The statistical properties of anisotropic flow are now precisely known Jia:2014jca (). The ATLAS collaboration has analyzed the full probability distribution of , and in Pb+Pb collisions for several centrality windows Aad:2013xma (). In p+Pb collisions, information is less detailed, but the first moments of the distribution of have been measured Chatrchyan:2013nka (). Our goal is to make use of these measurements to separate the initial state from the response without assuming any particular model of the initial conditions – by only using a simple functional form which goes to zero at the geometric limits of and .

In theory, one can describe the particles emitted from a collision with an underlying probability distribution Luzum:2013yya (). Anisotropic flow, , is defined as the Fourier coefficient of the azimuthal probability distribution :

 Vn=vneinΨn≡12π∫2π0P(φ)einφdφ, (1)

where we have used a complex notation Ollitrault:2012cm (); Teaney:2013dta (). Note that the underlying probability distribution and fluctuate event to event, but they are both theoretical quantities which cannot be measured on an event-by-event basis. The particles that are detected in an event represent a finite sample of , and the measurement of the probability distribution of involves a nontrivial unfolding of statistical fluctuations Aad:2013xma ().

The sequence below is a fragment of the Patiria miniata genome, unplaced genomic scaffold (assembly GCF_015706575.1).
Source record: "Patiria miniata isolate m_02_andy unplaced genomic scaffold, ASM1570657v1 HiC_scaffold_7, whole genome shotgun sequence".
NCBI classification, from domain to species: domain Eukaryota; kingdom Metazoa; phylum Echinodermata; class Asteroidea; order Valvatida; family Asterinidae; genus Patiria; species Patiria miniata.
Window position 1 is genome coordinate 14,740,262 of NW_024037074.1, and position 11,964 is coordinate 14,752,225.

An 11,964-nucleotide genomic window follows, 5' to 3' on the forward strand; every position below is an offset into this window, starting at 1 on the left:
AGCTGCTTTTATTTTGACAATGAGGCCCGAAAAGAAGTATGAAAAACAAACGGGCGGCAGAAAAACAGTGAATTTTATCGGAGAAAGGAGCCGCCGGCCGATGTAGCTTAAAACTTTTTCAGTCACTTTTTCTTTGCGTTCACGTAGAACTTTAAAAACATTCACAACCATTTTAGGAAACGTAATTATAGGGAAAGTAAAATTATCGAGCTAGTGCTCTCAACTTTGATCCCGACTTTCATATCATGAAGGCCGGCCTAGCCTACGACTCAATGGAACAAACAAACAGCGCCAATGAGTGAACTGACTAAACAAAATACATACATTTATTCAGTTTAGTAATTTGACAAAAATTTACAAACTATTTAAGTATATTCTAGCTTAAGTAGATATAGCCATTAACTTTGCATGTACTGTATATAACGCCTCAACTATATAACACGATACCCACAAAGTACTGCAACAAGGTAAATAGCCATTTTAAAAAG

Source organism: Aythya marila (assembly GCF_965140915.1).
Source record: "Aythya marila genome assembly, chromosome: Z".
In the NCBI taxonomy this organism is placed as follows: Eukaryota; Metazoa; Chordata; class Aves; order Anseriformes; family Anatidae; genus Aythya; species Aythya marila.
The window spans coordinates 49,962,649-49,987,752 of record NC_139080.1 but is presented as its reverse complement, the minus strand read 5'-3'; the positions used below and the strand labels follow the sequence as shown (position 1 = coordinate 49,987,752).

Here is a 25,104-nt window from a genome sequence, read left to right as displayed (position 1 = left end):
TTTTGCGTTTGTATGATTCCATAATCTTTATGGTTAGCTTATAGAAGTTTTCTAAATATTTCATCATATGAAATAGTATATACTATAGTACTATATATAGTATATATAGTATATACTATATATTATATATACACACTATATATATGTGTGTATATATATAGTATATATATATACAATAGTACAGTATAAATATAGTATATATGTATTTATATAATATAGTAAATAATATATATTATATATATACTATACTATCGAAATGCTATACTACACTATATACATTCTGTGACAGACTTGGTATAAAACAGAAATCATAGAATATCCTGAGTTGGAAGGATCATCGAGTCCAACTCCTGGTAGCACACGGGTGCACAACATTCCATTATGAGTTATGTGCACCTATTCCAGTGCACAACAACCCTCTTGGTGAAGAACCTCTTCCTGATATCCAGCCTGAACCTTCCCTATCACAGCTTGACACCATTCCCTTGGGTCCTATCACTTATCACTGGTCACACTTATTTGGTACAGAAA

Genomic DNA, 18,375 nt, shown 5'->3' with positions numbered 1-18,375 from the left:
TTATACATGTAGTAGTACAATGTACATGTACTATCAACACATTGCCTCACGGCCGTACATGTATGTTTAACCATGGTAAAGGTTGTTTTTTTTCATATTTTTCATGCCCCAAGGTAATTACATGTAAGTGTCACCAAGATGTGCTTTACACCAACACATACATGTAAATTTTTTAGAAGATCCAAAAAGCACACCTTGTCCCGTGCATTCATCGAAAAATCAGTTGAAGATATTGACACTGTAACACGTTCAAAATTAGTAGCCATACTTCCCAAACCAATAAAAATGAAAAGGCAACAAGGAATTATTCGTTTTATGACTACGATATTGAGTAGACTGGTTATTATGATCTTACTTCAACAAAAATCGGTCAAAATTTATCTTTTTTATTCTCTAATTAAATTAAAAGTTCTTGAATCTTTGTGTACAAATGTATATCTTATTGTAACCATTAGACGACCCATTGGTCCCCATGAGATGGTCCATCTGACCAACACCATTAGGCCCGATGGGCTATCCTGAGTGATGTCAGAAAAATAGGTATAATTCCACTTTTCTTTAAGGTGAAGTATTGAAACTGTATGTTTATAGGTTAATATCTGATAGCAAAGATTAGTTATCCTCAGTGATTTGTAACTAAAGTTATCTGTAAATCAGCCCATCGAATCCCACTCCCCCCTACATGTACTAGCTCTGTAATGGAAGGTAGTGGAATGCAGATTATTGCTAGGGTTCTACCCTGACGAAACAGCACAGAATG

## Ii Distribution of εn

We assume that the fluctuations of for are due to fluctuations of the initial anisotropy in the corresponding harmonic, defined by Teaney:2010vd ()

 En=εneinΦn≡−∫rneinϕρ(r,ϕ)rdrdϕ∫rnρ(r,ϕ)rdrdϕ. (2)

where is the energy density near midrapidity shortly after the collision, and are polar coordinates in the transverse plane, in a coordinate system where the energy distribution is centered at the origin.